as for the higher viewing angle, that is also personal preference. movie theaters are never set at eye level and most people do not have have issues with the higher viewing angles, the same goes true for home theater, so as long as you are not to close seating wise.
 
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Old 04-28-12, 11:25 AM
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What if Studs aren't centered above fireplace?

I am in an apartment so I will not be cutting drywall, etc. The studs above the fireplace are NOT centered.

My idea to solve this problem is listed below - I just don't know if it's safe or wise.

-Take a piece of wood (2x4 or other), and attach this to the studs
-Then attach the wall mount to the wood

THe TV is 40" and weighs 40 lbs approximately.

I don't want to screw it up, but a non-centered TV will bug me endlessly.
 
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Old 04-28-12, 12:15 PM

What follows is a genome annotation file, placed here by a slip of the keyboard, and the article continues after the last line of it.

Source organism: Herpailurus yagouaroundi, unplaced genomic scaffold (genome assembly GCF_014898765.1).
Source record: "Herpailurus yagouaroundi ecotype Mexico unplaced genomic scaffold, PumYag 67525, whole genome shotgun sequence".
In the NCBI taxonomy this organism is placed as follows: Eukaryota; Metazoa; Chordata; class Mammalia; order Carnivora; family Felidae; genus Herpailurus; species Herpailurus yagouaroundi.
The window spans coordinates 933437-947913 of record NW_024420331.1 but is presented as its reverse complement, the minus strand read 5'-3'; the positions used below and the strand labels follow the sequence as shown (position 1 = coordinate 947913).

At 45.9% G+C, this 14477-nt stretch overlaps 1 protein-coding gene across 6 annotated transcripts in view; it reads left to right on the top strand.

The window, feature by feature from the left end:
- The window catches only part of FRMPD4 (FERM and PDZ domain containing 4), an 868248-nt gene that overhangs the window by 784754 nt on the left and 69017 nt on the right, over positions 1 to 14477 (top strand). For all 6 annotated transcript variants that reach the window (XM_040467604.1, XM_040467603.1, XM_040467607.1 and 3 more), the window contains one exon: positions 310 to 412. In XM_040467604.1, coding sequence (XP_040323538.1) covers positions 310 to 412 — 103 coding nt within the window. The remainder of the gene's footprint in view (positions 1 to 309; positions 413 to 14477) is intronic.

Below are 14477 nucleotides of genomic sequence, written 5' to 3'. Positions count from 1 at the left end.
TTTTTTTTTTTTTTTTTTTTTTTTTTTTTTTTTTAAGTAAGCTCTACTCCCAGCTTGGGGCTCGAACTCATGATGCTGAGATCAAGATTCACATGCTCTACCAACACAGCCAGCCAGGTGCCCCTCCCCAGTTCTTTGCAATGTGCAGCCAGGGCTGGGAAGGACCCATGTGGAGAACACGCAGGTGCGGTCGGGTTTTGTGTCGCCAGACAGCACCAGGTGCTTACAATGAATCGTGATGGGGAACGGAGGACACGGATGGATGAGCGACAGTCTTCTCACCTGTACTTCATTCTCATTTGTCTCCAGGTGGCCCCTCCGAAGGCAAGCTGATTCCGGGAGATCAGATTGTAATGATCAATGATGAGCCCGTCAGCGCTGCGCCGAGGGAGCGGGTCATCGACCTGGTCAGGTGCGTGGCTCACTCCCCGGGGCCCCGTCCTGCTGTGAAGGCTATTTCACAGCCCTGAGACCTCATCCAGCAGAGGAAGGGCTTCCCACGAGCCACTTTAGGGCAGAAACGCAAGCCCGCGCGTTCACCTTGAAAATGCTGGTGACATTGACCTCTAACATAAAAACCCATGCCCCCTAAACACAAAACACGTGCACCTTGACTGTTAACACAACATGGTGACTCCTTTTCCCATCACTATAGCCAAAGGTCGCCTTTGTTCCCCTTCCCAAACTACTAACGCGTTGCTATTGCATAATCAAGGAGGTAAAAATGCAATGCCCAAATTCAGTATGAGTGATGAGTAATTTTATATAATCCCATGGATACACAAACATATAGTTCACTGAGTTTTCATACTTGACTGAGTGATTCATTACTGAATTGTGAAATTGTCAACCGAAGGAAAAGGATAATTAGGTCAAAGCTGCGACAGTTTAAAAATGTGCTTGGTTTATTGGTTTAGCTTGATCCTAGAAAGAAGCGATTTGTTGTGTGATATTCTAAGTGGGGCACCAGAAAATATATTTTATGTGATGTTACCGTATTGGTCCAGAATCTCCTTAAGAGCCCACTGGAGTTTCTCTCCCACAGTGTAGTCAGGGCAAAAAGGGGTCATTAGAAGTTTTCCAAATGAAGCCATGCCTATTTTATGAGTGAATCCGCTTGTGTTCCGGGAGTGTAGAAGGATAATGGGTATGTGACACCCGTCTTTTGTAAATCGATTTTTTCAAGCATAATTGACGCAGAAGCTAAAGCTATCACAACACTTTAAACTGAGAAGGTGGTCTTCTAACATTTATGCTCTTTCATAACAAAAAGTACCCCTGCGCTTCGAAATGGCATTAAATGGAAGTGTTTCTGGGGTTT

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Mount a piece of 3/4" plywood about the same size as your screen to the stud wall. Then attach the TV mount to the plywood. This can eliminate some of the problems with stud spacing and allow a lot of lags. Most swivel/extension mounts have two different bolt patterns depending on the TV to be mounted.

I mounted a 37" TV (only 40#) with an extension/swivel/tilt mount to a real (3-5/8" thick) brick fireplace front and it only took 3 - 3-1/2" bolts with plastic sleeves and did not need any plywood mounting surface. The mount was about $85 at Costco, but could also handle a 47" TV by using one of the extra mount configurations included. I put the mount centered above the opening and just closed off the fireplace opening and trimmed it out since a fireplace is like a window (an uninsulated hole in the wall).

Dick